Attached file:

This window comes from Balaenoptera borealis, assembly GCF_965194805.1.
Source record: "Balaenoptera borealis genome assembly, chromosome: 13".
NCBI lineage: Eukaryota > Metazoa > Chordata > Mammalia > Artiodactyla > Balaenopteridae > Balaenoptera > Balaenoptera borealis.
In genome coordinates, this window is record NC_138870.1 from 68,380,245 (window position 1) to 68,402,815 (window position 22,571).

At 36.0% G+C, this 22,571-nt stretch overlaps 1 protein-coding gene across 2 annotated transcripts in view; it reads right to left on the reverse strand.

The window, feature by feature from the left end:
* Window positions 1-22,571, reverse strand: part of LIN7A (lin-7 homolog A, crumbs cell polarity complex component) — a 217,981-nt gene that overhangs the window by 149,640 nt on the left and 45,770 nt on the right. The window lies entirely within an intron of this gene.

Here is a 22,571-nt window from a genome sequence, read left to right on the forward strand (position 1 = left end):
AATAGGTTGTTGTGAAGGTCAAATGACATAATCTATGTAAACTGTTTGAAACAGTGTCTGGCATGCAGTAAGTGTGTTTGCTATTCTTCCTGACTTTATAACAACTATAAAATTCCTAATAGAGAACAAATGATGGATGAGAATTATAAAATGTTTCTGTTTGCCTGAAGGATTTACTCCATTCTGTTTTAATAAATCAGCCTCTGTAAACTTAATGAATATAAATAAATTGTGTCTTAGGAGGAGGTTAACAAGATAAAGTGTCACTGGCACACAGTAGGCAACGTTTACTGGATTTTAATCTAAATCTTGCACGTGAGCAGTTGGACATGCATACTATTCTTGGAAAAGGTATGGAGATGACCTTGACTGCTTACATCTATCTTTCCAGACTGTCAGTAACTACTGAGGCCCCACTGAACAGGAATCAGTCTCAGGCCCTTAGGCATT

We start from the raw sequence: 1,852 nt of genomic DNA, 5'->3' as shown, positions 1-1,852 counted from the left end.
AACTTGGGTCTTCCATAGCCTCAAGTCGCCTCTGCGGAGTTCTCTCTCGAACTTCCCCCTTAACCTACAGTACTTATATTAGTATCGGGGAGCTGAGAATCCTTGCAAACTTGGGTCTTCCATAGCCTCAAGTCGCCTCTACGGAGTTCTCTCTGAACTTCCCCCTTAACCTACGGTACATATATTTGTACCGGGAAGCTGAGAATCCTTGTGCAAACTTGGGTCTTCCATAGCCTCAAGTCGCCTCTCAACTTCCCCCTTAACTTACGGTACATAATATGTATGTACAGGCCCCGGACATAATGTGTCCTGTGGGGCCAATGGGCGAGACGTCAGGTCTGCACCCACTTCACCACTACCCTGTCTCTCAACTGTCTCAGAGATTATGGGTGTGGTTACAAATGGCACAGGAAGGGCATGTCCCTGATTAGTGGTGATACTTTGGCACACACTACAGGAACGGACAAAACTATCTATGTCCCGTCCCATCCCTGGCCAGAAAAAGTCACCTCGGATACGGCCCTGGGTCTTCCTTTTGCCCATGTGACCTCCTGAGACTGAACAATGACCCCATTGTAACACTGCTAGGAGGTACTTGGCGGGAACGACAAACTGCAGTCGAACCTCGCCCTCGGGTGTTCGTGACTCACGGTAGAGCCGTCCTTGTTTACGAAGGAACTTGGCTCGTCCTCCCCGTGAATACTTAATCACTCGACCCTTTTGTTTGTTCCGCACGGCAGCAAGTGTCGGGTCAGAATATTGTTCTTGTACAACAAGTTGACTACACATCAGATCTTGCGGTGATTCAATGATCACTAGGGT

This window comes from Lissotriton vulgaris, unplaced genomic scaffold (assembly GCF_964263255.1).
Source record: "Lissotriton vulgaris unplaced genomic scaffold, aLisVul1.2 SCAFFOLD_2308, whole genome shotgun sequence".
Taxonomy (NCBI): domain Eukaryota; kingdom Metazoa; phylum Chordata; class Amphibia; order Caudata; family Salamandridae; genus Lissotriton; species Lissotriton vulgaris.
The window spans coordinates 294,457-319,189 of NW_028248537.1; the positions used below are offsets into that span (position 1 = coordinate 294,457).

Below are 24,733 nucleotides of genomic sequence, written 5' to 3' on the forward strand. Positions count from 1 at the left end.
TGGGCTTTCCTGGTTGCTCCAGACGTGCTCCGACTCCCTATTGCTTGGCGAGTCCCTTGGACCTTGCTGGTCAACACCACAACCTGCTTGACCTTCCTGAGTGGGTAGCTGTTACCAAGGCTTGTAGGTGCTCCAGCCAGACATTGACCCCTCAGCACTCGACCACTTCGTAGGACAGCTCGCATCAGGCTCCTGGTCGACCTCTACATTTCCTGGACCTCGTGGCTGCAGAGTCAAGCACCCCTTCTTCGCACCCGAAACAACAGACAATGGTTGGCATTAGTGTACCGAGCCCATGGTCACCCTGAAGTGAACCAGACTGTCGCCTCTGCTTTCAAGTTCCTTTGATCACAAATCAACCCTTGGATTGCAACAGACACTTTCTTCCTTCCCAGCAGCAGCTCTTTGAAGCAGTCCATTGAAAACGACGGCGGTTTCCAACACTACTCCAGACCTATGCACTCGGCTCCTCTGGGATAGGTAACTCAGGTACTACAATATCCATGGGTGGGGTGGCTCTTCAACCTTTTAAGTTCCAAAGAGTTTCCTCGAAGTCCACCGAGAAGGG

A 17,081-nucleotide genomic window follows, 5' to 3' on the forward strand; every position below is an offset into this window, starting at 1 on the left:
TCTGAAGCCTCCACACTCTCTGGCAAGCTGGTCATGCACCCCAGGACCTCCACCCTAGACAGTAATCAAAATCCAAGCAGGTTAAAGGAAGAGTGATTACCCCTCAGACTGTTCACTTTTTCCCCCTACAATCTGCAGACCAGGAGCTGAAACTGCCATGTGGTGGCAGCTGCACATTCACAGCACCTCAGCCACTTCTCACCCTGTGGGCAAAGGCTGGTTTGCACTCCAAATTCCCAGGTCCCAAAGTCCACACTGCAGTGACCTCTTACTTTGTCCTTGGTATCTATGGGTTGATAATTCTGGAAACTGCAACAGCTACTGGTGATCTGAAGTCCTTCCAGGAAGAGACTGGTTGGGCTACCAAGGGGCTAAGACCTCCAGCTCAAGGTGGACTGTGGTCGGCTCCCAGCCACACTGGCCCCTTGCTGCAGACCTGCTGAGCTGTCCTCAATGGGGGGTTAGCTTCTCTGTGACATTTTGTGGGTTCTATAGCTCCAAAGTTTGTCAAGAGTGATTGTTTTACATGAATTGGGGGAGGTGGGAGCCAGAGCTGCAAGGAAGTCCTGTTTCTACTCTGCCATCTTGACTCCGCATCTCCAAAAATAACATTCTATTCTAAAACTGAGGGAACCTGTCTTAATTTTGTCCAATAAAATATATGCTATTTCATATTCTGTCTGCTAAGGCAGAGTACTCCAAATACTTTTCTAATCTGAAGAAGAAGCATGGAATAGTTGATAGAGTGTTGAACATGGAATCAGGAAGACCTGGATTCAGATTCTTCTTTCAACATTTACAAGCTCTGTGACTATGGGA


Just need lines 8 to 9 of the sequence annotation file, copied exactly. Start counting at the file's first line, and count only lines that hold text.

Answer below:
Here is a 22,571-nt window from a genome sequence, read left to right on the forward strand (position 1 = left end):
AATAGGTTGTTGTGAAGGTCAAATGACATAATCTATGTAAACTGTTTGAAACAGTGTCTGGCATGCAGTAAGTGTGTTTGCTATTCTTCCTGACTTTATAACAACTATAAAATTCCTAATAGAGAACAAATGATGGATGAGAATTATAAAATGTTTCTGTTTGCCTGAAGGATTTACTCCATTCTGTTTTAATAAATCAGCCTCTGTAAACTTAATGAATATAAATAAATTGTGTCTTAGGAGGAGGTTAACAAGATAAAGTGTCACTGGCACACAGTAGGCAACGTTTACTGGATTTTAATCTAAATCTTGCACGTGAGCAGTTGGACATGCATACTATTCTTGGAAAAGGTATGGAGATGACCTTGACTGCTTACATCTATCTTTCCAGACTGTCAGTAACTACTGAGGCCCCACTGAACAGGAATCAGTCTCAGGCCCTTAGGCATT